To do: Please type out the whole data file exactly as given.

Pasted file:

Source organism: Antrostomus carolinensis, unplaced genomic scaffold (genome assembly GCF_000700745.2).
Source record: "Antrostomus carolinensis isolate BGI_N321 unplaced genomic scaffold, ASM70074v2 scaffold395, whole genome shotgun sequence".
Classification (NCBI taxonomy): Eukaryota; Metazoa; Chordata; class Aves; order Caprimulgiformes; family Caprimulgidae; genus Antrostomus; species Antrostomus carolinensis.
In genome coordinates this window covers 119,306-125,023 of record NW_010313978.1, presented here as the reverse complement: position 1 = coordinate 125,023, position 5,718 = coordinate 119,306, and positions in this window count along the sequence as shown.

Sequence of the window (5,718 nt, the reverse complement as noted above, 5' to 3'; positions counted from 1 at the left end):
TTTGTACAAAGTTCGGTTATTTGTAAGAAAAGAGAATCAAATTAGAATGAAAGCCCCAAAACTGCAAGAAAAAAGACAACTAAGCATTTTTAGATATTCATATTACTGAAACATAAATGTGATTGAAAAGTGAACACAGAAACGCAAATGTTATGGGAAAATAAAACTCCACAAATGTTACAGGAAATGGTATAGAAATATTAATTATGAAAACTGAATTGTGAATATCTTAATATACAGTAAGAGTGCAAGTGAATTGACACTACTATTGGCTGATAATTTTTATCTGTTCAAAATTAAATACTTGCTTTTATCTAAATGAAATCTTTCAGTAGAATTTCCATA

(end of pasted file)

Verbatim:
Source organism: Antrostomus carolinensis, unplaced genomic scaffold (genome assembly GCF_000700745.2).
Source record: "Antrostomus carolinensis isolate BGI_N321 unplaced genomic scaffold, ASM70074v2 scaffold395, whole genome shotgun sequence".
Classification (NCBI taxonomy): Eukaryota; Metazoa; Chordata; class Aves; order Caprimulgiformes; family Caprimulgidae; genus Antrostomus; species Antrostomus carolinensis.
In genome coordinates this window covers 119,306-125,023 of record NW_010313978.1, presented here as the reverse complement: position 1 = coordinate 125,023, position 5,718 = coordinate 119,306, and positions in this window count along the sequence as shown.

Sequence of the window (5,718 nt, the reverse complement as noted above, 5' to 3'; positions counted from 1 at the left end):
TTTGTACAAAGTTCGGTTATTTGTAAGAAAAGAGAATCAAATTAGAATGAAAGCCCCAAAACTGCAAGAAAAAAGACAACTAAGCATTTTTAGATATTCATATTACTGAAACATAAATGTGATTGAAAAGTGAACACAGAAACGCAAATGTTATGGGAAAATAAAACTCCACAAATGTTACAGGAAATGGTATAGAAATATTAATTATGAAAACTGAATTGTGAATATCTTAATATACAGTAAGAGTGCAAGTGAATTGACACTACTATTGGCTGATAATTTTTATCTGTTCAAAATTAAATACTTGCTTTTATCTAAATGAAATCTTTCAGTAGAATTTCCATA